Chinese Nature Photograph

Nature for People, Not Nature from People
Pudacuo National Park is also an example for local Chinese governments of how a well-managed park can be both ecologically and economically valuable. For example, the park helps the local economy through providing neighboring residents jobs in park management.

“What…distinguishes this park [from a typical Chinese nature reserve] is that the local communities are already benefiting from it because they are preferentially employed for jobs within the park,” says Zhu Li, communications manager for the Conservancy’s China Program. “The national park system embodies the conservation ideal of ‘nature for people’ rather than ‘nature from people.’”

Tourism is another key aspect of Pudacuo's development. Nestled in the mountains of southwest China, the park is an integral part of the Three Parallel Rivers Scenic Area, a UNESCO World Heritage Site and one of China’s most popular tourist destinations.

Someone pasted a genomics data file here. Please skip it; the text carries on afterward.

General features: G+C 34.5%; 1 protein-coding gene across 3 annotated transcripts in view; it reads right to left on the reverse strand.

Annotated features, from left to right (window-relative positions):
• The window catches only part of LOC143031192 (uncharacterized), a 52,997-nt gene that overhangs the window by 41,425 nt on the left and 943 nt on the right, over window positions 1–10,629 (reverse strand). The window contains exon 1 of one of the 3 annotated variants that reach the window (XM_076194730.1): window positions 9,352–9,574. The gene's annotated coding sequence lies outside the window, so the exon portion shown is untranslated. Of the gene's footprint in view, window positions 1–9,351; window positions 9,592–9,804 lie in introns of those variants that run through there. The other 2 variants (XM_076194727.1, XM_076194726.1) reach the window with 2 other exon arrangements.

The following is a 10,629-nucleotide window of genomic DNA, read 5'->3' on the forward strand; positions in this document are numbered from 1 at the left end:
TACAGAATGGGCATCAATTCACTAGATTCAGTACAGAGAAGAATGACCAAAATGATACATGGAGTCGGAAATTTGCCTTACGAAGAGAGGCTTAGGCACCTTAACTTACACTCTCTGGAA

By helping the Chinese government properly plan for and manage tourism through this model national park, the Conservancy is providing the government with an opportunity to reduce the impacts of tourism and other threats to biodiversity in one of the world’s most ecologically valuable natural areas.

And the Conservancy has also worked with government officials, the academic community and non-profit partners to address the lack of adequate resources and training that prevent reserve managers from being able to effectively manage their parks.

“We are also working with communities inside and outside of the park to build participation through co-management, alternative energy, green building and ecotourism,” says Chen. “We want to abate the threats to biodiversity in this region and help communities benefit from the establishment of a national park."